Student’s Design Sparks Judges Praise at National Interior Design Competition

Back and white protrait of Kevin

Student’s Design Sparks Judges Praise at National Interior Design Competition

Emberside earned Kevin Gerbrandt third place at the Bienenstock Library in High Point

Kevin Gerbrandt, second year architecture student at Forsyth Technical Community College, won third place and a $1,000 scholarship in the Bienenstock Library national interior design competition in High Point in March. This was the first year the judges awarded a third-place prize as they felt Gerbrandt’s design deserved recognition.

“Throughout his time here at Forsyth Technical Community College, Kevin has shown an advance level of ability within his architectural studies,” said Ja’Maul Redmond, Architecture Technology instructor. “His competition entry demonstrated his ability to thoroughly develop a concept from beginning to end as well as complete a complex set of working drawings and schedules.”

Following the competition’s theme of designing a youth camp, Gerbrandt designed “Emberside” as a unique place for traditional and special needs youth campers.

In his design statement, Gerbrandt described his motivation, “In a world where we — and especially our youth — are more digitally connected than ever, we are experiencing more loneliness and isolation than ever. Responding to the problem of this epidemic lies at the at the heart of my solution: to design a space in which our youth can build more authentic relationships with one another through increased connectivity not through technology, but through the land and the natural environment they inhabit.”

The inspiration for Emberside came from the civilizations and architecture of the indigenous people of North America. Originally from Canada, Gerbrandt explains, “the First Nations were and continue to be close-knit communities that are highly connected to the land they inhabit, aware of the many ways Mother Nature occupies all senses.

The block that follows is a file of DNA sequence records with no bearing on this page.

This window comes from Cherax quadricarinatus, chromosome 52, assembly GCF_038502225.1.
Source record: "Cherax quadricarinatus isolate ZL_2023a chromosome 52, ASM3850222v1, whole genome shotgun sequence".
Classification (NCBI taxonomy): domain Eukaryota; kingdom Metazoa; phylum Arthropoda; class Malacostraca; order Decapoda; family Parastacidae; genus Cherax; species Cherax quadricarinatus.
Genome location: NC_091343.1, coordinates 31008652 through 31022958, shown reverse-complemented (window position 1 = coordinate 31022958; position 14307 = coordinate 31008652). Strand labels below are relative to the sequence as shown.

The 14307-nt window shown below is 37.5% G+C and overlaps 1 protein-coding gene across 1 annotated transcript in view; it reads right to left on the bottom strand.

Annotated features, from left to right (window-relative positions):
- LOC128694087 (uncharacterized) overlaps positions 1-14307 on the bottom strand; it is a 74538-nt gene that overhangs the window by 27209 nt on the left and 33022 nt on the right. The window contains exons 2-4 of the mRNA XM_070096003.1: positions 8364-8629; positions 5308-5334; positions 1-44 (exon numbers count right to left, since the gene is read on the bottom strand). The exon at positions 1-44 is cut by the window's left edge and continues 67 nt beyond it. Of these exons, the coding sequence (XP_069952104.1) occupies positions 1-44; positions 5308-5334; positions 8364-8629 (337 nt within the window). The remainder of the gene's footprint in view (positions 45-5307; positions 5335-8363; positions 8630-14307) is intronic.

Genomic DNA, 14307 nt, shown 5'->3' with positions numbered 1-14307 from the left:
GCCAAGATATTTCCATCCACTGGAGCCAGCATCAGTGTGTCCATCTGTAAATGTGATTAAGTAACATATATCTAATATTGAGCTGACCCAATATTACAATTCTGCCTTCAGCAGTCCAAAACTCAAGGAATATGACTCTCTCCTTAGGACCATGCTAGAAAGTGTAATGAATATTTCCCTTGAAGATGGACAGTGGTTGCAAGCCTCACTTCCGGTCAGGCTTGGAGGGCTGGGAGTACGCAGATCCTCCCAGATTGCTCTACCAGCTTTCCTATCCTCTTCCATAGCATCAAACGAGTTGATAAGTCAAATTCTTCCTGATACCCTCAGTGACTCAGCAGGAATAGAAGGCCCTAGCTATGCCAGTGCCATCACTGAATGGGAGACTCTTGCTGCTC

“The mission of Emberside is to foster a connection to each other and to the land through multisensory design gestures that are organized around the hearth  as the center of the community. “

For the competition, students are given the envelope or the shell of the building along with the square footage of the required spaces where they design two floors of the interior and the exterior of the building.

As a semester-long project, students create their design individually, and receive feedback from Forsyth Tech instructors and students. Design projects are judged internally (in a blind competition) and five are submitted to the competition.

This is a second-career path for Gerbrandt who has a Bachelor of Arts degree in Biblical Studies and Theology from Moody Bible Institute in Chicago. He met his wife in college and they relocated to Winston-Salem. Once here, Gerbrandt said he was interested in becoming bi-vocational, combining ministry with a second career.

“I thought I would try Forsyth Tech and take architectural studies,” said Gerbrandt. “I see the importance of architecture and design related to theology in a holistic way. It’s one of the ways we care for the spiritual and the physical needs of people in our cities and our world.”

“I found the instructors and my experience here have surpassed my expectations. Forsyth Tech is a  hidden jewel in Winston-Salem.”

Gerbrandt plans to graduate in May and hopes to begin working for an architecture firm.

The Architectural Technology Program at Forsyth Tech, 40 years running,  provides the strong foundations required to excel both in a professional setting as well as at the University level.  In order to implement a successful curriculum and approach, it is most important to have a solid and experienced team of faculty. This team must not only share a similar vision but work well together with the common goal of providing the best opportunity for student success.

Emberside